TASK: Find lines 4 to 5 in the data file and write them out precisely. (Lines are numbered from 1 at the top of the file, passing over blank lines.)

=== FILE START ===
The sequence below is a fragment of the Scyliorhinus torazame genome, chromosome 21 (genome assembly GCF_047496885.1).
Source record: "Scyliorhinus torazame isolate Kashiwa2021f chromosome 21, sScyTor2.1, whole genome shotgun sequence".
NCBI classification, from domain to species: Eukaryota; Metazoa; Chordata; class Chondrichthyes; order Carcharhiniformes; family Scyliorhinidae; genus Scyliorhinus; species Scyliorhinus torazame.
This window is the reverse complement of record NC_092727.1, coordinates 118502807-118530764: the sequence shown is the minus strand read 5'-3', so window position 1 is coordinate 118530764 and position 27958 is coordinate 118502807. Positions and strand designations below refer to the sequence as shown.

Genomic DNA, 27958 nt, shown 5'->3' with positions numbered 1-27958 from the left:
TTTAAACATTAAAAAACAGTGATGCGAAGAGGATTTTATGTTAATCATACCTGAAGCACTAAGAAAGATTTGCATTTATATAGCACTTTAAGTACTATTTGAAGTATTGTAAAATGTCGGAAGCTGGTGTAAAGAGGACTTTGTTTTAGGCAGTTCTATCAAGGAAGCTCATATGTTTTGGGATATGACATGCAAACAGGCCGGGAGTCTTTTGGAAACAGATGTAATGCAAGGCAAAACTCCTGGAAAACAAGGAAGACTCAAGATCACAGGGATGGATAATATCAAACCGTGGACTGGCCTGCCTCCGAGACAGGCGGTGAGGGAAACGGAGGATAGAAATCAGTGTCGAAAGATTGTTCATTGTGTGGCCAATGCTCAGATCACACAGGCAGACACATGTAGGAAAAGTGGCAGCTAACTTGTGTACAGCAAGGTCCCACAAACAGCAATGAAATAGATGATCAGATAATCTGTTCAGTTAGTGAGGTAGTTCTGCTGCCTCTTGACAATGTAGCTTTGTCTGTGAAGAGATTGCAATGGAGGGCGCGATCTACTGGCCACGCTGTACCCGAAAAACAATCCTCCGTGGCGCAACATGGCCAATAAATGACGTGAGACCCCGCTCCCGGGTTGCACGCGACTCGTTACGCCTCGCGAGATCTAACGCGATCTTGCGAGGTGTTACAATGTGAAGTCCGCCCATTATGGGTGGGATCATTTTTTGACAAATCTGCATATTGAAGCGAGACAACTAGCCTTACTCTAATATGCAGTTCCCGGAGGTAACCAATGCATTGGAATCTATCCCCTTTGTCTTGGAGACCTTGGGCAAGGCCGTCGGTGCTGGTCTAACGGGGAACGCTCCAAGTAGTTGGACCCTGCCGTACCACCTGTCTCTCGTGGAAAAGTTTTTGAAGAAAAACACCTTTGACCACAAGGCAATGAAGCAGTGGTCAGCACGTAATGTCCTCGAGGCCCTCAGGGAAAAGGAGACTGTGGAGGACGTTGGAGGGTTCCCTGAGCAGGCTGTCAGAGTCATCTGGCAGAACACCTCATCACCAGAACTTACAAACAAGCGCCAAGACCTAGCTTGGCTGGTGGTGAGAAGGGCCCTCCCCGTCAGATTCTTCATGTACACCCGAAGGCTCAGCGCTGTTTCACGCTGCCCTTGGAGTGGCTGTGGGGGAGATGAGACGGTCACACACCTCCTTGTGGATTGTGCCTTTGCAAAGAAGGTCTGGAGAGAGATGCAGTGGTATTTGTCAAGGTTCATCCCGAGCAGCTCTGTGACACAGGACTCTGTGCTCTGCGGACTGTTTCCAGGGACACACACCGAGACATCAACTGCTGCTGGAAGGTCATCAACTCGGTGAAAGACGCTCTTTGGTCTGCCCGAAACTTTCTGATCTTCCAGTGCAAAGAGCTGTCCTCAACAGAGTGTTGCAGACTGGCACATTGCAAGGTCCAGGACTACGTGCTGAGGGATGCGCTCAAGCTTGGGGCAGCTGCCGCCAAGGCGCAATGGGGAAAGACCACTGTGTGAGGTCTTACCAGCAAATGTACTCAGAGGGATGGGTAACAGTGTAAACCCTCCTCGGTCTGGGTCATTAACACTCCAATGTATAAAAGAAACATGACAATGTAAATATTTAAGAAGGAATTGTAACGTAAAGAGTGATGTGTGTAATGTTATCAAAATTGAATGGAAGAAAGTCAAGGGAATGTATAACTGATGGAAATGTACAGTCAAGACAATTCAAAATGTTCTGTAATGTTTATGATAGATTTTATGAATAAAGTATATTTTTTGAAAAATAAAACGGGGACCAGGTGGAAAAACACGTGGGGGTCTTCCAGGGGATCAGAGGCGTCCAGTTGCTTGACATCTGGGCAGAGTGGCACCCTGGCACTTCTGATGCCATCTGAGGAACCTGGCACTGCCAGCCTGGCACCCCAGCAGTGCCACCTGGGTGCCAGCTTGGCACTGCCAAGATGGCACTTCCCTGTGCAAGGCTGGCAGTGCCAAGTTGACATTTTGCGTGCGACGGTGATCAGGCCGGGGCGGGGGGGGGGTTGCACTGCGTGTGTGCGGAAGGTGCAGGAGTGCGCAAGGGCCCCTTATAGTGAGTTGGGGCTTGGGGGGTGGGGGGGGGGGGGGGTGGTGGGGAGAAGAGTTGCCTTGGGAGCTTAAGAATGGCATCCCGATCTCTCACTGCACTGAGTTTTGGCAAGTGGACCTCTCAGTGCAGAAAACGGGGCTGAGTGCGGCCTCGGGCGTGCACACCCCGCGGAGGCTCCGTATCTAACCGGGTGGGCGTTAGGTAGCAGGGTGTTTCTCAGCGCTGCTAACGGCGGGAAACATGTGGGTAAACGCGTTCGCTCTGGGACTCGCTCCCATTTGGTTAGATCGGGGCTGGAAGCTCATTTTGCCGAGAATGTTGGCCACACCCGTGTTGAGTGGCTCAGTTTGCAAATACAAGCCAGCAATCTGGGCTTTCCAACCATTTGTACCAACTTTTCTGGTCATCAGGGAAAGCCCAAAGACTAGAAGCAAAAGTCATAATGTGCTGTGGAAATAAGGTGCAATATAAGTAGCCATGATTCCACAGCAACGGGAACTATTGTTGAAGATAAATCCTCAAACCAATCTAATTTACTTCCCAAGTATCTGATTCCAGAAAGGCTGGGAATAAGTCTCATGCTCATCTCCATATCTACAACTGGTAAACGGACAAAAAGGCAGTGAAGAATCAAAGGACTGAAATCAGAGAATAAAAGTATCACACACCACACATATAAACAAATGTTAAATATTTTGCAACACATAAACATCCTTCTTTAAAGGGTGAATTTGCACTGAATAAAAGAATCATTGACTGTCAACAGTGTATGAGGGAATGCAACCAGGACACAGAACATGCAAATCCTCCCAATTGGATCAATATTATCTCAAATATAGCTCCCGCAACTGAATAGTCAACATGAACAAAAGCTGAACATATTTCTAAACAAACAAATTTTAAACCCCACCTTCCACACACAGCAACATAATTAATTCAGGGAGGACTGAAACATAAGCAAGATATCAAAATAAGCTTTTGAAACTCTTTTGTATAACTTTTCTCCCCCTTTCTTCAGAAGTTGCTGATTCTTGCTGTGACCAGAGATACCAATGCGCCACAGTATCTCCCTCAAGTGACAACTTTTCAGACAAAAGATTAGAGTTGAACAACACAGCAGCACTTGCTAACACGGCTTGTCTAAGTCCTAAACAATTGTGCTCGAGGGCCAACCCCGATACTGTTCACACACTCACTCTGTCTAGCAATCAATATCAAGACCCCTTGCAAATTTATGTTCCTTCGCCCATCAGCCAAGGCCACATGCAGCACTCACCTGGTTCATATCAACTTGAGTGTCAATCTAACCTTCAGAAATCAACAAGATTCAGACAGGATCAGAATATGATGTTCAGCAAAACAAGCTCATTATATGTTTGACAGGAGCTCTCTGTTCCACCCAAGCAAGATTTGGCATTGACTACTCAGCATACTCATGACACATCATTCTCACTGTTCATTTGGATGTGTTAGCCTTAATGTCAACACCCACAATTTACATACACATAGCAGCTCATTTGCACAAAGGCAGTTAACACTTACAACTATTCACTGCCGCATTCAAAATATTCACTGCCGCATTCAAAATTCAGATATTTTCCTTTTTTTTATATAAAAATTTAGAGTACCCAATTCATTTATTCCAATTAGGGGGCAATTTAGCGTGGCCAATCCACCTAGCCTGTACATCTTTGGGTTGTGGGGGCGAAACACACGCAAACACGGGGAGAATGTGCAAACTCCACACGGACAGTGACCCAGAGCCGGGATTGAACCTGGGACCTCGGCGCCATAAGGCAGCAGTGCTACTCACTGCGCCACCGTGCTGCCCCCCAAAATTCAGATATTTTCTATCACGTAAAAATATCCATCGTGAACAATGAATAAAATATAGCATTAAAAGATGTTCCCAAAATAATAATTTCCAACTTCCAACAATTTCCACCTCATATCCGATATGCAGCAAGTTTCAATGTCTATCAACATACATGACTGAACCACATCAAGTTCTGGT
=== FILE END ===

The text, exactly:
This window is the reverse complement of record NC_092727.1, coordinates 118502807-118530764: the sequence shown is the minus strand read 5'-3', so window position 1 is coordinate 118530764 and position 27958 is coordinate 118502807. Positions and strand designations below refer to the sequence as shown.

Genomic DNA, 27958 nt, shown 5'->3' with positions numbered 1-27958 from the left: